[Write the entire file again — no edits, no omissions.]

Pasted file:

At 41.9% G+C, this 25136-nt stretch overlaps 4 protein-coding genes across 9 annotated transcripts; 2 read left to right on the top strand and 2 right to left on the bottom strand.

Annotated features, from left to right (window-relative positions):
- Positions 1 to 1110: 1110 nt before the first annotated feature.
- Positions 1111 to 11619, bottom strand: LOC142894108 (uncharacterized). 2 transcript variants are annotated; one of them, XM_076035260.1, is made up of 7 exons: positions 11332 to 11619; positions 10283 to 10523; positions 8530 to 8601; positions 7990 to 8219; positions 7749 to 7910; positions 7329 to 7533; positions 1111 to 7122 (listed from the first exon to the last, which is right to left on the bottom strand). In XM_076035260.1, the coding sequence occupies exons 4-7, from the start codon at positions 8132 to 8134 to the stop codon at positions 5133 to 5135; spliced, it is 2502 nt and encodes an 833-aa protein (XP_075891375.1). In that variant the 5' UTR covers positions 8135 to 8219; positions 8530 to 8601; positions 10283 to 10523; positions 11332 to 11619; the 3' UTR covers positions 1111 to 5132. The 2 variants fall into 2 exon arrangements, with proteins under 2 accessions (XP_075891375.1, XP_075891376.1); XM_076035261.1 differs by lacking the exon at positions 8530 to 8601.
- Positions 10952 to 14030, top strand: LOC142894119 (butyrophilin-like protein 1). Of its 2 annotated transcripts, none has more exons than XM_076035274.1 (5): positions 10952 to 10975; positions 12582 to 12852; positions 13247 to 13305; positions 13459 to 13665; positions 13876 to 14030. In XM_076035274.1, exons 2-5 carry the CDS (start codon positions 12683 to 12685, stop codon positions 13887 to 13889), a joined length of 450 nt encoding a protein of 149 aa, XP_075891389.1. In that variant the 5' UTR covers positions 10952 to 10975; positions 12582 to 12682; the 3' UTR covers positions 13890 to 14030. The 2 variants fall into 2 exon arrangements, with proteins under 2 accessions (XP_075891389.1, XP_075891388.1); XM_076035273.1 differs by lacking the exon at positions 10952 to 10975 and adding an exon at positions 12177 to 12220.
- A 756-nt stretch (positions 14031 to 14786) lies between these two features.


At 41.9% G+C, this 25136-nt stretch overlaps 4 protein-coding genes across 9 annotated transcripts; 2 read left to right on the top strand and 2 right to left on the bottom strand.

Annotated features, from left to right (window-relative positions):
- Positions 1 to 1110: 1110 nt before the first annotated feature.
- Positions 1111 to 11619, bottom strand: LOC142894108 (uncharacterized). 2 transcript variants are annotated; one of them, XM_076035260.1, is made up of 7 exons: positions 11332 to 11619; positions 10283 to 10523; positions 8530 to 8601; positions 7990 to 8219; positions 7749 to 7910; positions 7329 to 7533; positions 1111 to 7122 (listed from the first exon to the last, which is right to left on the bottom strand). In XM_076035260.1, the coding sequence occupies exons 4-7, from the start codon at positions 8132 to 8134 to the stop codon at positions 5133 to 5135; spliced, it is 2502 nt and encodes an 833-aa protein (XP_075891375.1). In that variant the 5' UTR covers positions 8135 to 8219; positions 8530 to 8601; positions 10283 to 10523; positions 11332 to 11619; the 3' UTR covers positions 1111 to 5132. The 2 variants fall into 2 exon arrangements, with proteins under 2 accessions (XP_075891375.1, XP_075891376.1); XM_076035261.1 differs by lacking the exon at positions 8530 to 8601.
- Positions 10952 to 14030, top strand: LOC142894119 (butyrophilin-like protein 1). Of its 2 annotated transcripts, none has more exons than XM_076035274.1 (5): positions 10952 to 10975; positions 12582 to 12852; positions 13247 to 13305; positions 13459 to 13665; positions 13876 to 14030. In XM_076035274.1, exons 2-5 carry the CDS (start codon positions 12683 to 12685, stop codon positions 13887 to 13889), a joined length of 450 nt encoding a protein of 149 aa, XP_075891389.1. In that variant the 5' UTR covers positions 10952 to 10975; positions 12582 to 12682; the 3' UTR covers positions 13890 to 14030. The 2 variants fall into 2 exon arrangements, with proteins under 2 accessions (XP_075891389.1, XP_075891388.1); XM_076035273.1 differs by lacking the exon at positions 10952 to 10975 and adding an exon at positions 12177 to 12220.
- A 756-nt stretch (positions 14031 to 14786) lies between these two features.